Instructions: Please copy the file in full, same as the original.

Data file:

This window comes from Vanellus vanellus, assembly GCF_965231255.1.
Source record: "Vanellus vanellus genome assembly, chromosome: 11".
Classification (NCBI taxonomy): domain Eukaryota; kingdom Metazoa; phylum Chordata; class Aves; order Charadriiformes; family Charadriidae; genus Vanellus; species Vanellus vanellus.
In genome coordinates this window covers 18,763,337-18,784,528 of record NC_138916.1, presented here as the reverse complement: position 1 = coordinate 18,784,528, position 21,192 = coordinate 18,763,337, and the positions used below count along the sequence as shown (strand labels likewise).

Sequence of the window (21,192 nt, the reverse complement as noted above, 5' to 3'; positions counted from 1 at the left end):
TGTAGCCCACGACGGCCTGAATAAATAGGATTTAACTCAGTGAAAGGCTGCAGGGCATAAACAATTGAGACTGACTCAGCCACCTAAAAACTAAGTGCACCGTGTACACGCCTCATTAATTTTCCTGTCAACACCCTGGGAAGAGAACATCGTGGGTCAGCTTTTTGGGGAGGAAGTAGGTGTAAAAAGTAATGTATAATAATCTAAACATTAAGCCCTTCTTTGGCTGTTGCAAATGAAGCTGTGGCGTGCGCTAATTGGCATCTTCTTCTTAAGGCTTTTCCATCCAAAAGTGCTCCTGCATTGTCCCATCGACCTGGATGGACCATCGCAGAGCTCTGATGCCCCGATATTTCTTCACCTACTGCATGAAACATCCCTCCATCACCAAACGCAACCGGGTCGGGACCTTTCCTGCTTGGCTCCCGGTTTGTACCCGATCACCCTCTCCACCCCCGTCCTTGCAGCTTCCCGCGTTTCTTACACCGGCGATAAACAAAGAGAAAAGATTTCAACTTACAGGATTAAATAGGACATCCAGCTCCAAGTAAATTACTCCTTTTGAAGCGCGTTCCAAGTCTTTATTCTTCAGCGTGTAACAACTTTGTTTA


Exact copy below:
This window comes from Vanellus vanellus, assembly GCF_965231255.1.
Source record: "Vanellus vanellus genome assembly, chromosome: 11".
Classification (NCBI taxonomy): domain Eukaryota; kingdom Metazoa; phylum Chordata; class Aves; order Charadriiformes; family Charadriidae; genus Vanellus; species Vanellus vanellus.
In genome coordinates this window covers 18,763,337-18,784,528 of record NC_138916.1, presented here as the reverse complement: position 1 = coordinate 18,784,528, position 21,192 = coordinate 18,763,337, and the positions used below count along the sequence as shown (strand labels likewise).

Sequence of the window (21,192 nt, the reverse complement as noted above, 5' to 3'; positions counted from 1 at the left end):
TGTAGCCCACGACGGCCTGAATAAATAGGATTTAACTCAGTGAAAGGCTGCAGGGCATAAACAATTGAGACTGACTCAGCCACCTAAAAACTAAGTGCACCGTGTACACGCCTCATTAATTTTCCTGTCAACACCCTGGGAAGAGAACATCGTGGGTCAGCTTTTTGGGGAGGAAGTAGGTGTAAAAAGTAATGTATAATAATCTAAACATTAAGCCCTTCTTTGGCTGTTGCAAATGAAGCTGTGGCGTGCGCTAATTGGCATCTTCTTCTTAAGGCTTTTCCATCCAAAAGTGCTCCTGCATTGTCCCATCGACCTGGATGGACCATCGCAGAGCTCTGATGCCCCGATATTTCTTCACCTACTGCATGAAACATCCCTCCATCACCAAACGCAACCGGGTCGGGACCTTTCCTGCTTGGCTCCCGGTTTGTACCCGATCACCCTCTCCACCCCCGTCCTTGCAGCTTCCCGCGTTTCTTACACCGGCGATAAACAAAGAGAAAAGATTTCAACTTACAGGATTAAATAGGACATCCAGCTCCAAGTAAATTACTCCTTTTGAAGCGCGTTCCAAGTCTTTATTCTTCAGCGTGTAACAACTTTGTTTA